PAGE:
I miss call letters. The great stations of the past all had them: the already mentioned  KHJ, KRLA and KEZY. And there are obviously more: KMET, KLOS. Yes, many stations still use calls, but the trend here and nationwide is to use “clever” names: Hot 92.3. Power 106. My-FM. Whatever 98.7 calls itself now. Names are OK, but they lack something in my mind. Even UCLA’s student campus station KLA lost all of its history and respect when it decided to call itself “Bruin Radio.” Yuck.
I miss entertaining DJs, or more accurately DJs who were allowed to entertain. The jocks on KHJ and KMET were all important friends to us growing up. Does anyone even know the name of the afternoon drive DJ on a typical station today? Why can’t the Sound’s talented on-air staff talk about the records they play instead of a mystery voice?
I miss weather reports. Surf reports. Talk about local things important to me, the listener. I may be alone here, but I miss news on stations other than news and talk stations. News that was important to teens and young adults is one of the reasons that KMET connected so well to its audience when Sam Bellamy programmed the station. And one reason why KMET is so fondly remembered 28 years after it left the air.
DJs who were allowed to talk about things without a music bed under them. It used to be called “clutter” when you had unimportant elements in the way of programming, now it is the way its done. Are we listeners that impaired that we need music playing while the DJ tells us the details of the upcoming hour of programming?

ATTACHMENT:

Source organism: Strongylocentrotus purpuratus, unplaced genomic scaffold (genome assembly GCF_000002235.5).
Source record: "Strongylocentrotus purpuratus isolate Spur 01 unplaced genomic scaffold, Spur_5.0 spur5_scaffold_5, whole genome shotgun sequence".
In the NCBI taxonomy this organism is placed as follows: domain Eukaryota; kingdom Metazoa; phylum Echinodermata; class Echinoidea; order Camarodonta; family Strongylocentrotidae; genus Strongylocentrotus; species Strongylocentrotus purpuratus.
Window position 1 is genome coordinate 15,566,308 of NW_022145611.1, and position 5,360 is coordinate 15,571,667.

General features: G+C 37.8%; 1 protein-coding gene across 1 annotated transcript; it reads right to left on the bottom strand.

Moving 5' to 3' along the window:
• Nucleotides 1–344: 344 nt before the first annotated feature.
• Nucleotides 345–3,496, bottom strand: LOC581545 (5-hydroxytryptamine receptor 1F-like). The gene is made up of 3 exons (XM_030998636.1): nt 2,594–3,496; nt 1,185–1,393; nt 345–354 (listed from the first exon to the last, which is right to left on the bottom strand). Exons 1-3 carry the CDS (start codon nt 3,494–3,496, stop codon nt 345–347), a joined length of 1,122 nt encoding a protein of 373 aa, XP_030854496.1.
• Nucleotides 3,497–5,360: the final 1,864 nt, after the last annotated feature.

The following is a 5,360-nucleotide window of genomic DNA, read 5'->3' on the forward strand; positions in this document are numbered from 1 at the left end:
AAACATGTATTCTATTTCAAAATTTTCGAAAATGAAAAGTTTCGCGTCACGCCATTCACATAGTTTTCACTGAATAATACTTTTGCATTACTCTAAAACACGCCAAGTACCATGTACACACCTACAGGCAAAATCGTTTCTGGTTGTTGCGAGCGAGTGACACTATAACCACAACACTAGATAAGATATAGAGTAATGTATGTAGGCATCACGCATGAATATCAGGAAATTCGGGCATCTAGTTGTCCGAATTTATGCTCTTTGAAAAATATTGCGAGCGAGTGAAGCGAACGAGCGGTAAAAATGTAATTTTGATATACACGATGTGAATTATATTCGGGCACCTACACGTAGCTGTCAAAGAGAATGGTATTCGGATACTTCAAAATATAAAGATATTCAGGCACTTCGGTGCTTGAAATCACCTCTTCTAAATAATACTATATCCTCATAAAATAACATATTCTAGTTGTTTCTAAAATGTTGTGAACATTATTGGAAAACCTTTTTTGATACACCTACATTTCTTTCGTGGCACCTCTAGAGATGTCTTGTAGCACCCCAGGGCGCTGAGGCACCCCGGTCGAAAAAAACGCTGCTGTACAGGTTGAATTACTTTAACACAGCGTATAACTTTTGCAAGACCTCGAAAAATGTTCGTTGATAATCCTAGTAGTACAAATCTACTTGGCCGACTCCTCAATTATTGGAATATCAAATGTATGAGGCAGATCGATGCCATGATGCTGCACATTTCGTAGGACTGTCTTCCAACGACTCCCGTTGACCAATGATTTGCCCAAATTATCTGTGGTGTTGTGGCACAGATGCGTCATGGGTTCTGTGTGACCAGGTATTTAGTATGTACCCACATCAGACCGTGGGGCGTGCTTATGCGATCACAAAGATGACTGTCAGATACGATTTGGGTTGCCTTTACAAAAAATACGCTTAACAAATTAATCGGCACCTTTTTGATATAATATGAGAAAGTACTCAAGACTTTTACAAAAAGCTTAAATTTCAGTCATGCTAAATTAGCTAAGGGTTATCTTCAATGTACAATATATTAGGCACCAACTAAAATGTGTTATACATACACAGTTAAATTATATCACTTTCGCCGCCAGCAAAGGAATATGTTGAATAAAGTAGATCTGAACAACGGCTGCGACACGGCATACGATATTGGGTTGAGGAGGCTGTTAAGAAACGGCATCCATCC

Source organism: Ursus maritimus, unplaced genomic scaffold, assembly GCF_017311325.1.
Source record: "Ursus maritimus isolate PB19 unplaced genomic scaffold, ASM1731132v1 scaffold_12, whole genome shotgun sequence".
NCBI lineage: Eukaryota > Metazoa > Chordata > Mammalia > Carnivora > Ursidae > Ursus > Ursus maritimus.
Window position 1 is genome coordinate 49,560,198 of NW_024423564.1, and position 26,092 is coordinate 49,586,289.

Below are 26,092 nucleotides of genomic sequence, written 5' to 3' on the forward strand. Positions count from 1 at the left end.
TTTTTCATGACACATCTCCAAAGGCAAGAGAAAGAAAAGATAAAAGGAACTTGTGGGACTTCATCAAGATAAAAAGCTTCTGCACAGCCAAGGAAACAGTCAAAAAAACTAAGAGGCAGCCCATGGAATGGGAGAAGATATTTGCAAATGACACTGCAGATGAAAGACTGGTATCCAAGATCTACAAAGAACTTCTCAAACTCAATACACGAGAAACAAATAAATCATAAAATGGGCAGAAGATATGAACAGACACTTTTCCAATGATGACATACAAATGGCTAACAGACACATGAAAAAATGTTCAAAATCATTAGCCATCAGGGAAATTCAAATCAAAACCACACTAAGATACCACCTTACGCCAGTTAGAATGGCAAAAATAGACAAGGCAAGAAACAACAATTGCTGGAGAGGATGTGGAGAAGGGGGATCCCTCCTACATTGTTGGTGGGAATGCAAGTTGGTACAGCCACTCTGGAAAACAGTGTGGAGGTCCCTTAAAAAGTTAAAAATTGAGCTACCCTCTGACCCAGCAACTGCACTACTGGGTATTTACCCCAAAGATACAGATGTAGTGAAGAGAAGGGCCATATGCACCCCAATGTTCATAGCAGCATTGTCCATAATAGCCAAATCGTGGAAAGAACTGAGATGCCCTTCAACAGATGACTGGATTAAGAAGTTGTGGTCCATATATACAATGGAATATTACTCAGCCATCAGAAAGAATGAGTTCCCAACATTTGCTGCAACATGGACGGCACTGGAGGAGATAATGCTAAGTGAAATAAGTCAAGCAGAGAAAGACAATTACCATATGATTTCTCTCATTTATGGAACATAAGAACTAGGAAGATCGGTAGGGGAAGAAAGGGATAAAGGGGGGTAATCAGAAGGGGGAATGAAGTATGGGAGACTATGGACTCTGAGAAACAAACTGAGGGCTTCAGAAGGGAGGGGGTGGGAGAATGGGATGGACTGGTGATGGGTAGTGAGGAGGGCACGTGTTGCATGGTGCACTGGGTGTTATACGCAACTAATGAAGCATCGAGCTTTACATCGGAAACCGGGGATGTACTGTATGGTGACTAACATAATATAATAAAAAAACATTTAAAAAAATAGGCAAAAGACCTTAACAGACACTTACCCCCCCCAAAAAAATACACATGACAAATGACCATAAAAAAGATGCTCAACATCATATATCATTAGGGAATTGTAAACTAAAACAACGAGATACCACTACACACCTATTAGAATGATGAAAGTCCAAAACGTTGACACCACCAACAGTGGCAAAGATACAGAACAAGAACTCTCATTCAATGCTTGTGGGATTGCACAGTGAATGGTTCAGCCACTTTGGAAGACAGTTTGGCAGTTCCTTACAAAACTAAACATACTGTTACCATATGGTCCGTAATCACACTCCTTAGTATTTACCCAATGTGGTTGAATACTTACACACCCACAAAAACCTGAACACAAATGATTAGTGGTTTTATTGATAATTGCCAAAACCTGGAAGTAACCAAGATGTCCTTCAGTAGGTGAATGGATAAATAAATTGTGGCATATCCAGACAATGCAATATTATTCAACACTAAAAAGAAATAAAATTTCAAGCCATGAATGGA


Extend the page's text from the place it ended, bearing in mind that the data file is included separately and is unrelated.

What about real competition? When KMET would pass out bumper stickers at a concert sponsored by KLOS. When KHJ would fly a banner over an event sponsored by KRLA. When stations would try to scoop each other in getting the latest record from the hot artists? Those competitive rivalries made radio fun for the listeners, and for the station DJs and staff as well.
Fun, easy to win contests. My friend Jeff Holyfield and I still talk of the time he won WAM -- Walking Around Money -- from Ten-Q in the 1970s calling in from a rotary-dial phone. Everything now is so convoluted it loses its fun-factor. Makes you wonder if today’s programmers ever even heard what I would consider good radio. Jeff was lucky, of course ... my parents wouldn’t let me dial long distance anyway ...
I have more, and I am sure you do too. Let’s compare notes ... send an email to me and I’ll put your thoughts in a future column.

Tuesday, March 11, 2014

Radio Waves Podcast #25

If you are wondering where “Shotgun” Tom Kelly has gone, you’ll have to visit the hospital. The popular KRTH (101.1 FM) afternoon jock had recently gone in for a routine physical, when his doctors found some blockage in his arteries. On March 8th he underwent quadruple heart bypass surgery and is resting comfortably as he recovers from the procedure. He is expected to be back on the air within another week or so, and is apparently very anxious to do so.